Washington Department of Fish and Wildlife staff reviewed the findings of a recent report on hatchery reform at the state’s Fish and Wildlife Commission meeting Thursday, Feb. 6.
When the Washington Department of Fish and Wildlife approved in late January a new permit allowing Cooke Aquaculture to begin growing rainbow trout/steelhead in its Puget Sound net pens, there were a number of groups and tribes that had already lined up in opposition to the permit. And one group may seek legal action to stop it.
NOAA Fisheries has released for comment a Hatchery and Genetics Management Plan for the Wells Hatchery in the Upper Columbia River that would guide the additional production of up to one million subyearling summer chinook salmon to aid in orca recovery.
Oregon and Washington fisheries agencies are continuing their closure of a 17-mile stretch of the mainstem Columbia River upstream of McNary Dam to the state line to steelhead angling and retention through March 31, 2020 due to fears that some hatcheries may not make their steelhead brood stock collection goals. The run of summer steelhead in 2019 is the fifth lowest run size since 1954, when McNary Dam was built near the Oregon town of Umatilla.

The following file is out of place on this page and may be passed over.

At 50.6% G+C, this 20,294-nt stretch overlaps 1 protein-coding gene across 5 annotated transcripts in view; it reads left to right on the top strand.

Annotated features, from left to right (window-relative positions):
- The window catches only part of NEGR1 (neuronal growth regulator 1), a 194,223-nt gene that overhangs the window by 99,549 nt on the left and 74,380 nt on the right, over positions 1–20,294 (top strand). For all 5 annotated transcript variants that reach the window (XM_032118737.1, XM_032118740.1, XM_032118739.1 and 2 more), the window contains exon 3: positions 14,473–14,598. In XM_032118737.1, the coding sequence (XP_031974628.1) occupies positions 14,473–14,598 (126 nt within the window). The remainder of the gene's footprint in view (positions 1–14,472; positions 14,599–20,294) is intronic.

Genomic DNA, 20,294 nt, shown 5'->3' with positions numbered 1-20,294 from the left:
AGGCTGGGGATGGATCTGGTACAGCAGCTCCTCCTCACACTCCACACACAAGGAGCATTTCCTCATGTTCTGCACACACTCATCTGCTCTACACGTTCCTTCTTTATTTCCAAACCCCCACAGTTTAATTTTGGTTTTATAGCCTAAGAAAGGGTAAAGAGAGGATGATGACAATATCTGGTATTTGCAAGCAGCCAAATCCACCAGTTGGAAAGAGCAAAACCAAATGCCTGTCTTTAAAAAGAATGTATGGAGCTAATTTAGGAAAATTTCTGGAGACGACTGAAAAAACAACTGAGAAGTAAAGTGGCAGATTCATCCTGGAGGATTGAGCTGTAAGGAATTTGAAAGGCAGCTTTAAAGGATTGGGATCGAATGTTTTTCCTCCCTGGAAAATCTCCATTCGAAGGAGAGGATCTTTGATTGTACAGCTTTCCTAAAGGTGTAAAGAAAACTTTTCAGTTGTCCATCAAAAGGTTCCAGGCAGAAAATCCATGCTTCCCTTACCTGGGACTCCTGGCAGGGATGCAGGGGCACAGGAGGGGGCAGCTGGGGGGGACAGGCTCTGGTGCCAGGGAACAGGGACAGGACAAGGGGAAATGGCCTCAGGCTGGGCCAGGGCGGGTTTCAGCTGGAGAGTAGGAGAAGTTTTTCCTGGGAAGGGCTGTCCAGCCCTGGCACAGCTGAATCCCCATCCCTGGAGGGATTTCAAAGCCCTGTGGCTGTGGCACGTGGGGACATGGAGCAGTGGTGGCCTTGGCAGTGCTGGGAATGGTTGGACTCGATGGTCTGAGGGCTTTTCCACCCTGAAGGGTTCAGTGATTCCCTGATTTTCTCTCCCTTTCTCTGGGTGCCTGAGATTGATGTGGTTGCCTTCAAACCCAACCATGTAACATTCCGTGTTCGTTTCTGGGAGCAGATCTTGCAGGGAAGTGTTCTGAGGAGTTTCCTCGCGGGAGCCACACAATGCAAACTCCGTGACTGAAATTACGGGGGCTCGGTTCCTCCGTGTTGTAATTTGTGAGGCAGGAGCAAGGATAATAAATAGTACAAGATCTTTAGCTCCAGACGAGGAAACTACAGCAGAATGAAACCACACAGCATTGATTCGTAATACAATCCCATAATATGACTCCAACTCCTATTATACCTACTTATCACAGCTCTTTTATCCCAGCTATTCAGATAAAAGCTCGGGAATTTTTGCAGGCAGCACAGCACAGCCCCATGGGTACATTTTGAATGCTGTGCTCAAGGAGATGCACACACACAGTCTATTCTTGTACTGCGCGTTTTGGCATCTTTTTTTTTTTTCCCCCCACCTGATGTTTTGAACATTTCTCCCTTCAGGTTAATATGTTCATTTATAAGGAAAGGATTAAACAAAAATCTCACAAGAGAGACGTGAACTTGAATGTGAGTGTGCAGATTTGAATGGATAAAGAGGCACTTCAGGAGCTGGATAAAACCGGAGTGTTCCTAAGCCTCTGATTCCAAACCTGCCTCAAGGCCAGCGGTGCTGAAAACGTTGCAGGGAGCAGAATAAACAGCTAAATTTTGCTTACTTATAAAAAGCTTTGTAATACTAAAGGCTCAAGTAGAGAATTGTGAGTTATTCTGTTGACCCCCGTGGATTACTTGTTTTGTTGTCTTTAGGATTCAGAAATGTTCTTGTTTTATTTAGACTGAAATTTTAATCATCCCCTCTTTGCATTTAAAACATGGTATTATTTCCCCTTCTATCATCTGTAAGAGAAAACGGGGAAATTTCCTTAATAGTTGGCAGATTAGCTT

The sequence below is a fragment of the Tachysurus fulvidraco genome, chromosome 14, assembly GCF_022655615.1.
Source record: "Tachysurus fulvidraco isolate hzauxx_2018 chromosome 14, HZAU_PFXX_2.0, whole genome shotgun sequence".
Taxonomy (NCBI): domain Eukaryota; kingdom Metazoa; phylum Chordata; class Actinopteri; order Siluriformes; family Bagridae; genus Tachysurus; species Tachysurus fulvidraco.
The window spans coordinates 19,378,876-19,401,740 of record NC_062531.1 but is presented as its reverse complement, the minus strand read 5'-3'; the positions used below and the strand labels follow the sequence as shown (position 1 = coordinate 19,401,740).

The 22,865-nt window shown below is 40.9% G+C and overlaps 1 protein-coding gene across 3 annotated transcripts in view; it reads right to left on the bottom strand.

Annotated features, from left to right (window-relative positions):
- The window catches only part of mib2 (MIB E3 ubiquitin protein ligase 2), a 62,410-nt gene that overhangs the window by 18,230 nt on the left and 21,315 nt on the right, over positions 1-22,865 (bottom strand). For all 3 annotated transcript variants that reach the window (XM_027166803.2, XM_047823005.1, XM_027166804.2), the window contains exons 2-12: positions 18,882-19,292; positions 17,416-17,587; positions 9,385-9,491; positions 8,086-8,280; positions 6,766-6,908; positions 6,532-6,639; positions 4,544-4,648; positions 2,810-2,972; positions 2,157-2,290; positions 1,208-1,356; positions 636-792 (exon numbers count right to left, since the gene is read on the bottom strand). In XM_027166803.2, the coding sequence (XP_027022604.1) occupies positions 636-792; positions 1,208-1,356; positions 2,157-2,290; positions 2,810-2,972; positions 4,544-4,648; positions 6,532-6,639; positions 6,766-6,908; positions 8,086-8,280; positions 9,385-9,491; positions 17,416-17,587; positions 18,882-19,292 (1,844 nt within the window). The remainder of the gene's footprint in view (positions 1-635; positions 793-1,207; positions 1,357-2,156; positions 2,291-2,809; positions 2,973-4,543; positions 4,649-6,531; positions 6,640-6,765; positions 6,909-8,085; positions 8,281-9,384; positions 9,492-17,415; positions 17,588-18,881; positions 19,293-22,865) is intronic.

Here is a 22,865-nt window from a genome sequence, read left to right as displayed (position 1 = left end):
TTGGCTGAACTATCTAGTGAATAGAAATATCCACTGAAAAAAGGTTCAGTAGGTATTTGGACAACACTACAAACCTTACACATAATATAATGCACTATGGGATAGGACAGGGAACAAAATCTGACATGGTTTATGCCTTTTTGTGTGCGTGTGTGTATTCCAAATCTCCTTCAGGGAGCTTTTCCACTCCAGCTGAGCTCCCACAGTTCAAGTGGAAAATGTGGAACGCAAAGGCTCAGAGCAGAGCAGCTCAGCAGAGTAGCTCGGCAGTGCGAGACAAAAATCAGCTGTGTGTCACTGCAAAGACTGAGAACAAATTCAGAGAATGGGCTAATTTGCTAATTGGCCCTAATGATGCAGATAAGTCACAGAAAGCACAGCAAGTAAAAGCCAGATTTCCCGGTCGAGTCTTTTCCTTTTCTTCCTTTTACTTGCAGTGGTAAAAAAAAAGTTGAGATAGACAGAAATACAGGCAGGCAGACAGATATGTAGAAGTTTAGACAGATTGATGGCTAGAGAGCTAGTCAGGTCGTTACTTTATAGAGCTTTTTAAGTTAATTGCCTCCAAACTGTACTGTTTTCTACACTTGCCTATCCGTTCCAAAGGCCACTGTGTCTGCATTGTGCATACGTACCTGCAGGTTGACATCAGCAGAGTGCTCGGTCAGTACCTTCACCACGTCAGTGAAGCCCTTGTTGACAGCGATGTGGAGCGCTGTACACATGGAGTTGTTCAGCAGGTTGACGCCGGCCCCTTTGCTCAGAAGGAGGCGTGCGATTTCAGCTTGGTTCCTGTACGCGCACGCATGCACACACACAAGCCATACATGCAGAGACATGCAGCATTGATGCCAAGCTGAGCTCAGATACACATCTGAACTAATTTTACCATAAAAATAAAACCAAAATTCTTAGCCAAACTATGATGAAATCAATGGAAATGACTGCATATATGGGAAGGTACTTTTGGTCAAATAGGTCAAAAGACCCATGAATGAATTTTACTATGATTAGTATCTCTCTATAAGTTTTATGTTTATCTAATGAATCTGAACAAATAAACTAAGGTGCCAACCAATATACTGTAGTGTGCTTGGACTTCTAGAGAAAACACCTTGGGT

A groundbreaking ceremony is scheduled for Jan. 10 for the South Fork Walla Walla River Fish Hatchery about 10 miles east of Milton-Freewater, Oregon.
An aquaculture company in Puget Sound has agreed in a settlement with the Wild Fish Conservancy to pay a $2.75 million penalty for a collapse of one of its net pens near Cypress Island in 2016. More than 260,000 non-native Atlantic salmon escaped due to the collapse.
Idaho Department of Fish and Game says it is “well on its way to meeting broodstock goals” for steelhead at Snake, Salmon and Clearwater River hatcheries.
A recent study examining salmon hatchery operations practices in the Salish Sea (Puget Sound) in Washington State for the past 65 years finds that current practices are releasing juvenile salmon at a larger size than in the past – a size preferred by predators – and with decreasing diversity. It calls for a consideration of modifying hatchery programs to allow for more diversity by reducing this size homogenization.
Two of the scientists who reviewed the phase 1 report that assesses the feasibility of reintroducing salmon and steelhead upstream of Chief Joseph and Grand Coulee dams told the Northwest Power and Conservation Council Wednesday that a cost analysis should be incorporated early in the process and in a stepwise fashion if the effort is to move forward.